Note: This article has been, sporadically, updated since it was written. Most of it is still relevant.
I recently photographed a couple of weddings and decided to make photo books, to the happy couples. They where a huge success. Initially I just chose the service that allowed me to pick up the books locally and seemed fair price wise. But then I decided to make a small test to see if I had chosen wisely.
A couple of notes:
- The is a comparison of consumer services. I’m aware that there are professional services, that will give you a lot more then the consumer service, but also that at a totally different (higher) price.
- I’m in Denmark, but as far as I can see what I’m writing here will be relevant for most people in Europa, as the service and machines used are probably all the same. It’s probably possible to find what exact machine is being used, but setting may vary, so I’m not sure how useful this information will be.
- I’m only looking at book printing here.
- Pricing is current as of December 12th 2008.
- Both foto.com and digitalshoppen.dk (fujicolor.de) now offeres “photopaper” quality books. I’ve only tested the Digitalshop “Brilliant” print, but haven’t added it yet. The short of it: Better then the good PhotoCare.
- TDC Foto.dk which is a branded version of Cewe
- Coop DigitalShoppen.com which is a danish store front for FujiColor.de (Germany). I talked to the danish Fuji service and they are different and use different software. I may test them later.
- Blurb, which seems to be using their own software (Win or Mac) and printing. Based in the US, but my book was shipped from within Europa, so p&p is not that bad. Also accepts pdf’s.
- PhotoCare.dk, which is a Danish “open” chain of photo stores. I’ve tested both the external (cheaper) and their internal (more expensive) service.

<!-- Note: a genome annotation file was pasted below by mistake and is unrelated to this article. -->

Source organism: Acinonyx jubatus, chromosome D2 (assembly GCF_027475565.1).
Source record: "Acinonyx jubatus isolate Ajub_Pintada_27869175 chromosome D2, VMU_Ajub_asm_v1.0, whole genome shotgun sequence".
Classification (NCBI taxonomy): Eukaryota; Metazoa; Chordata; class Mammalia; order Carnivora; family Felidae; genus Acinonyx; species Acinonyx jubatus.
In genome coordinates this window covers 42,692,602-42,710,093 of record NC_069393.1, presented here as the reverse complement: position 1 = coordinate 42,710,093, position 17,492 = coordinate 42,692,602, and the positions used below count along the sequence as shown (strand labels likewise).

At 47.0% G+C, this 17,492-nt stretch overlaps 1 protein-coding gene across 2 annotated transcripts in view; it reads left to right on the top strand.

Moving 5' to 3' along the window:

- Pixum.dk – has service in most western European countries.
- Lulu.com – International service.
- Foto.com – International service. Tested their “normal” books – they also have “print on kodak-paper books”
The services are usually very short on actual information. Nothing about the printing technology used (other than “digital printing!”, like that was a good thing in it self). Nothing on what kind of paper used or the resoultion of the printing system. So you have to try. All of them start with a you downloading and installing the software you use for designing the book (except for foto.com which has a java client for some book types).
The software a work pretty much the same. When you make a new book, it starts of by helping you select a template and some pictures, which is then used to generate a book. After that the layout is open, and you can change the book pretty much any way you like.
FujiColor.de (through digitalshoppen.dk):
- I found it easy to use and available background and templates where nice.
- More importantly it was easy and intuitive to change the initial layout.
- I missed the ability to set the background, on all pages, to one of my pictures.
- Favorites features was the smart alignment functionality, that made it easy to make a bunch of photo align along the same lines on a page.
- There’s a very small barcode on the back page, but no fujiFilm branding.